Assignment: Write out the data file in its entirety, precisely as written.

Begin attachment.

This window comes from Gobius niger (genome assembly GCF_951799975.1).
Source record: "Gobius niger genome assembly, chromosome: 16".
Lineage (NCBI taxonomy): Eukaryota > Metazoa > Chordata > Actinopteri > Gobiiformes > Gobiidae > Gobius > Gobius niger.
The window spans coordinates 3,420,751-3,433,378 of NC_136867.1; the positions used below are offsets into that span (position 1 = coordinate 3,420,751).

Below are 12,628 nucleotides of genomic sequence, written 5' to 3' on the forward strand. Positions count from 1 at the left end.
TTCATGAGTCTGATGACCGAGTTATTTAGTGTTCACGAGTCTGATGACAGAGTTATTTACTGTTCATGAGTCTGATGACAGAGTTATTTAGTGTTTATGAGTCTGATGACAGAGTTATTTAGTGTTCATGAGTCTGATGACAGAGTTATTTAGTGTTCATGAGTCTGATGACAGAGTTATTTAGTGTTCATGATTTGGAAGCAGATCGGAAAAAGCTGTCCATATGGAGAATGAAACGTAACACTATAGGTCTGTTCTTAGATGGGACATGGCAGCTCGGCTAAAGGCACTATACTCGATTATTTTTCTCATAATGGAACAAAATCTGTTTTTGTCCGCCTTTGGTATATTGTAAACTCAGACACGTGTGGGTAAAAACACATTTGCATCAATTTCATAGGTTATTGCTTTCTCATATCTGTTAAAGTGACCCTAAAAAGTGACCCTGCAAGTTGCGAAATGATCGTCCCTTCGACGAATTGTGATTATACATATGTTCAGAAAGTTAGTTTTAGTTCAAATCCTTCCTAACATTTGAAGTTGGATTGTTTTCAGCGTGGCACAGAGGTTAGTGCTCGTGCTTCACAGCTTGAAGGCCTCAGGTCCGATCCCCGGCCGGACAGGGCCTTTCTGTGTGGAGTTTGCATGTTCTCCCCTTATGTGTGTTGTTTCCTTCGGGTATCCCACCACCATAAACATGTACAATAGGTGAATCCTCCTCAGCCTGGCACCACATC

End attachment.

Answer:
This window comes from Gobius niger (genome assembly GCF_951799975.1).
Source record: "Gobius niger genome assembly, chromosome: 16".
Lineage (NCBI taxonomy): Eukaryota > Metazoa > Chordata > Actinopteri > Gobiiformes > Gobiidae > Gobius > Gobius niger.
The window spans coordinates 3,420,751-3,433,378 of NC_136867.1; the positions used below are offsets into that span (position 1 = coordinate 3,420,751).

Below are 12,628 nucleotides of genomic sequence, written 5' to 3' on the forward strand. Positions count from 1 at the left end.
TTCATGAGTCTGATGACCGAGTTATTTAGTGTTCACGAGTCTGATGACAGAGTTATTTACTGTTCATGAGTCTGATGACAGAGTTATTTAGTGTTTATGAGTCTGATGACAGAGTTATTTAGTGTTCATGAGTCTGATGACAGAGTTATTTAGTGTTCATGAGTCTGATGACAGAGTTATTTAGTGTTCATGATTTGGAAGCAGATCGGAAAAAGCTGTCCATATGGAGAATGAAACGTAACACTATAGGTCTGTTCTTAGATGGGACATGGCAGCTCGGCTAAAGGCACTATACTCGATTATTTTTCTCATAATGGAACAAAATCTGTTTTTGTCCGCCTTTGGTATATTGTAAACTCAGACACGTGTGGGTAAAAACACATTTGCATCAATTTCATAGGTTATTGCTTTCTCATATCTGTTAAAGTGACCCTAAAAAGTGACCCTGCAAGTTGCGAAATGATCGTCCCTTCGACGAATTGTGATTATACATATGTTCAGAAAGTTAGTTTTAGTTCAAATCCTTCCTAACATTTGAAGTTGGATTGTTTTCAGCGTGGCACAGAGGTTAGTGCTCGTGCTTCACAGCTTGAAGGCCTCAGGTCCGATCCCCGGCCGGACAGGGCCTTTCTGTGTGGAGTTTGCATGTTCTCCCCTTATGTGTGTTGTTTCCTTCGGGTATCCCACCACCATAAACATGTACAATAGGTGAATCCTCCTCAGCCTGGCACCACATC